[Matrix Moments] What will the fintech landscape look like in 2021

In this week’s Matrix Moments, Vikram Vaidyanathan, Managing Director, Matrix Partners India, and Rajat Agarwal, Managing Director, Matrix Partners India, talk about what is in store for the fintech ecosystems in 2021.
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“We believe 2020 was a watershed year for fintech among several other sectors. While pessimism and fear hit the ecosystem in March 2020, since July, there has been cautious optimism,” says Vikram Vaidyanathan, Managing Director, Matrix Partners India. Both Vikram and Rajat Agarwal, Managing Director, Matrix Partners, believe that India’s fintech journey is just starting, and so the team will continue to invest consistently. 

“As we start a new decade, we wanted to share some of the themes that we are spending time on and looking to invest in. Some themes are continuing from previous years but are still relevant, while others have seen tailwinds from the accelerated digitisation post-COVID-19,” adds Vikram. 

Image Source: ShutterStock

These are: 

SME Neobanks 

“SMEs are not homogenous, with varying sizes (Rs 1 lakh – Rs 500 crore) and complex supply chains (industrial, b2b services, grocer, fashion etc) that drive their specific financial needs. Further, these SMEs are in Phase I of tech experimentation and adoption, and we see that across our portfolio from Razorpay, OfBusiness, Dukaan and Bijnis to name a few. We’re excited about NeoBanks that build with this context for a specific target segment, and capture an immediate technology need,” says Vikram. 

Technology adoption saw a significant rise during the pandemic. Citing an example, Rajat explains that close to three million online stores have been created on Dukaan in the last nine months alone. 

As more SMEs become “digitally accessible and organised” for the first time, there is a massive opportunity to serve their financial needs. The duo also believe a differentiated go-to-market strategy will become significantly important. 

Wealth management 

In 2020, another segment of fintech that saw great tailwinds was wealth tech. There were over 17 million new investors entering the market. This trend will only accelerate in the coming years. However, two problems remain unsolved: (a) early investors - on what to invest in, when, and how much, and (b) affluent customers - what does smart money do, what else can they invest in? 

Scaled-up players could take the AMC route to solve for (a) with easier licensing norms. As wealth-tech companies’ customer acquisition cost (CACs) soar, social investing (Stock Fantasy Games and Follow other Traders) could be an interesting option for upstarts – creating a regulatory compliant product will unlock a massive opportunity.

Solving for (b) is also a very interesting opportunity, especially in the current low-interest rate environment. We have seen early signs of P2P lending companies, such as Liquiloans, shape some of this opportunity. Platforms that can help affluent investors access new products (example- private companies, corporate bonds, high yield products) in a “personalised” way have the potential to disrupt impersonal private banking offerings.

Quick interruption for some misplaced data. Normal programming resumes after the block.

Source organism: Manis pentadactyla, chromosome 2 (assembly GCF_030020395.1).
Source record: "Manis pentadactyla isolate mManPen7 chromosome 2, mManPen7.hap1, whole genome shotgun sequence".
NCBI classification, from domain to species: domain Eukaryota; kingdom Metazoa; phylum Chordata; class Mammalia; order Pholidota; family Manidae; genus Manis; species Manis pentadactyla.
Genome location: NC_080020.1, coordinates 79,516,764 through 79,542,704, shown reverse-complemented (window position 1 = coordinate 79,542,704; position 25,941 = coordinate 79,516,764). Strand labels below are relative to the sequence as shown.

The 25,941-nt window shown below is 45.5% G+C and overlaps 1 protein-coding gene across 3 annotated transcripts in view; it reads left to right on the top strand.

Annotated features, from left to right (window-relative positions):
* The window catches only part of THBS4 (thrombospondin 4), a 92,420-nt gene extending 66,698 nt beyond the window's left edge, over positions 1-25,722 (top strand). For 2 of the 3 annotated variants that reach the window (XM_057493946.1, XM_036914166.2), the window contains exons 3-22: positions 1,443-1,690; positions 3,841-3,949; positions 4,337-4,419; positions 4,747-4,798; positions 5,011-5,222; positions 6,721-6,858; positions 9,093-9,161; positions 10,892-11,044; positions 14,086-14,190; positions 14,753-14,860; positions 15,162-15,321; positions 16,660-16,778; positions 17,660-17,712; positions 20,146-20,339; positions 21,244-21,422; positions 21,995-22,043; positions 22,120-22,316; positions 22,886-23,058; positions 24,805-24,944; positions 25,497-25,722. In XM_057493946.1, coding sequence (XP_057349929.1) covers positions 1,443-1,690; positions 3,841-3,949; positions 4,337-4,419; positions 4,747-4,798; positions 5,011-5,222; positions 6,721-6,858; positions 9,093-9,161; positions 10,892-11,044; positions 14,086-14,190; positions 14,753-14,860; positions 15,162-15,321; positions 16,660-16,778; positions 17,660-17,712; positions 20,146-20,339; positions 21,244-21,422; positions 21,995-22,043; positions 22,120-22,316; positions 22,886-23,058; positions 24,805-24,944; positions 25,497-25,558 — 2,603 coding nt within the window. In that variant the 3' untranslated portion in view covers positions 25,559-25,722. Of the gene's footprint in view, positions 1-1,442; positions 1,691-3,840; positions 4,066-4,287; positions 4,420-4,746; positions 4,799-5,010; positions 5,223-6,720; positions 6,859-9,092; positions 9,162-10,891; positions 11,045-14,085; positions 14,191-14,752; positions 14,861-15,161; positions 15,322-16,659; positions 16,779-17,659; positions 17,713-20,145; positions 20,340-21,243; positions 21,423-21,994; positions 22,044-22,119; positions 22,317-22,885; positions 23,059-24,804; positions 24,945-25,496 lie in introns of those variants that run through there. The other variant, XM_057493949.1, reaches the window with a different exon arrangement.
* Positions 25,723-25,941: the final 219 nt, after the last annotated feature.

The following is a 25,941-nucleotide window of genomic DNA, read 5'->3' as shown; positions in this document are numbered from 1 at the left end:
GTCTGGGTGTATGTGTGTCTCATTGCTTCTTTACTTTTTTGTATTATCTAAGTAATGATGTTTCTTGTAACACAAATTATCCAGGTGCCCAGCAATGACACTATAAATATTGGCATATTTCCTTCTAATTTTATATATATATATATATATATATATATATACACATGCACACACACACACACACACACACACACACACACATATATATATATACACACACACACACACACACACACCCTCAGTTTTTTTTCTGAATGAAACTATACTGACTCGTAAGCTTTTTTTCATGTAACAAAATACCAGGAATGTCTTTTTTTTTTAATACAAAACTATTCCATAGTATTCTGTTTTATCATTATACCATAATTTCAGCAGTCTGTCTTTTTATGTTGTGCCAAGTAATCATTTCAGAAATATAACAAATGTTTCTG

Fintech infrastructure 

“We recognise that the addressable market in India might not seem large today but we see a clear trendline – the rise of embedded finance as non-fintech companies start offering financial products. Further, the right product/solutions could potentially be relevant in other markets such as the Middle East and SouthEast Asia,” says Rajat. 

Vikram added, “Over the last 18 months, every ecosystem player – banks, payment aggregators, NBFCs, neobanks etc – is rethinking their tech stack and building in silos. Many of these are common needs, should be shared products/services provided by someone and more importantly continuous innovation on shared pain points.” 

OfBusiness for X

“We continue to scout for founders who are looking to build “OfBusiness for X” (credit enabled B2B marketplace in other sectors),” says Rajat. Credit is an important part of the supply chain in India. SIDBI estimates the credit gap for MSMEs in India to be Rs 25 trillion, a majority of which is working capital.  

Insurtech melting pot 

"We believe this is a perfect melting pot for insurtech innovation. Trojan horse distribution, and targeted underwriting to lower combined ratio (COR) are some of the ideas we are excited about, and are continuously exploring more,” says Vikram.

Global fintech 1.0

As India becomes a global manufacturing hub, more Indians go abroad to study/work, Indian teachers start teaching global students at scale and more Indian investors start investing in global markets, the need for cross border financial services will explode. Right from something as simple as accepting international credit cards, cost-effective forex transfers for SMEs, access to dollar-denominated loans to full-blown multi-currency accounts, all of these will very much increase in demand. 

Find the podcast post here.

Edited by Anju Narayanan